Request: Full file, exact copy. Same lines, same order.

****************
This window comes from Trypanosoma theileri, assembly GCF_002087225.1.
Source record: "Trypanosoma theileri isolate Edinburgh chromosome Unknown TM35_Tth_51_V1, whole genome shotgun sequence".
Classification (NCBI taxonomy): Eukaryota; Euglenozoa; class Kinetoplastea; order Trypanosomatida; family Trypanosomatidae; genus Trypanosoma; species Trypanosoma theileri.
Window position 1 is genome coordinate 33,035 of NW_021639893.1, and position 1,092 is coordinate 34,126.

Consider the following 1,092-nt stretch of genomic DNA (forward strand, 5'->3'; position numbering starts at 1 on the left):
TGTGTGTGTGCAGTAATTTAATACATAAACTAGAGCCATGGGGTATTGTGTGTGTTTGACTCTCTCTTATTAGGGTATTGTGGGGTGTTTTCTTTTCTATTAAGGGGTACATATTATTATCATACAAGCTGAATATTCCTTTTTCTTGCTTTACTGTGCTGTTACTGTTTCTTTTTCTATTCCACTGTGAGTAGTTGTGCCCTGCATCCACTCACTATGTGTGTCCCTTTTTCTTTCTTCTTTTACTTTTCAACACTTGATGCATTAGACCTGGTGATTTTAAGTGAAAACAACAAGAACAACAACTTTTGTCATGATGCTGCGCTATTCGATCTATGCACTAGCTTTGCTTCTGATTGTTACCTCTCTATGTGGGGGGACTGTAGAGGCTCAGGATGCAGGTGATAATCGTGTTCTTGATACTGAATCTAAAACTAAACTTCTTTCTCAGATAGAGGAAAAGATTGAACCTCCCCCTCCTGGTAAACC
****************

This window comes from Trypanosoma theileri, assembly GCF_002087225.1.
Source record: "Trypanosoma theileri isolate Edinburgh chromosome Unknown TM35_Tth_51_V1, whole genome shotgun sequence".
Classification (NCBI taxonomy): Eukaryota; Euglenozoa; class Kinetoplastea; order Trypanosomatida; family Trypanosomatidae; genus Trypanosoma; species Trypanosoma theileri.
Window position 1 is genome coordinate 33,035 of NW_021639893.1, and position 1,092 is coordinate 34,126.

Consider the following 1,092-nt stretch of genomic DNA (forward strand, 5'->3'; position numbering starts at 1 on the left):
TGTGTGTGTGCAGTAATTTAATACATAAACTAGAGCCATGGGGTATTGTGTGTGTTTGACTCTCTCTTATTAGGGTATTGTGGGGTGTTTTCTTTTCTATTAAGGGGTACATATTATTATCATACAAGCTGAATATTCCTTTTTCTTGCTTTACTGTGCTGTTACTGTTTCTTTTTCTATTCCACTGTGAGTAGTTGTGCCCTGCATCCACTCACTATGTGTGTCCCTTTTTCTTTCTTCTTTTACTTTTCAACACTTGATGCATTAGACCTGGTGATTTTAAGTGAAAACAACAAGAACAACAACTTTTGTCATGATGCTGCGCTATTCGATCTATGCACTAGCTTTGCTTCTGATTGTTACCTCTCTATGTGGGGGGACTGTAGAGGCTCAGGATGCAGGTGATAATCGTGTTCTTGATACTGAATCTAAAACTAAACTTCTTTCTCAGATAGAGGAAAAGATTGAACCTCCCCCTCCTGGTAAACC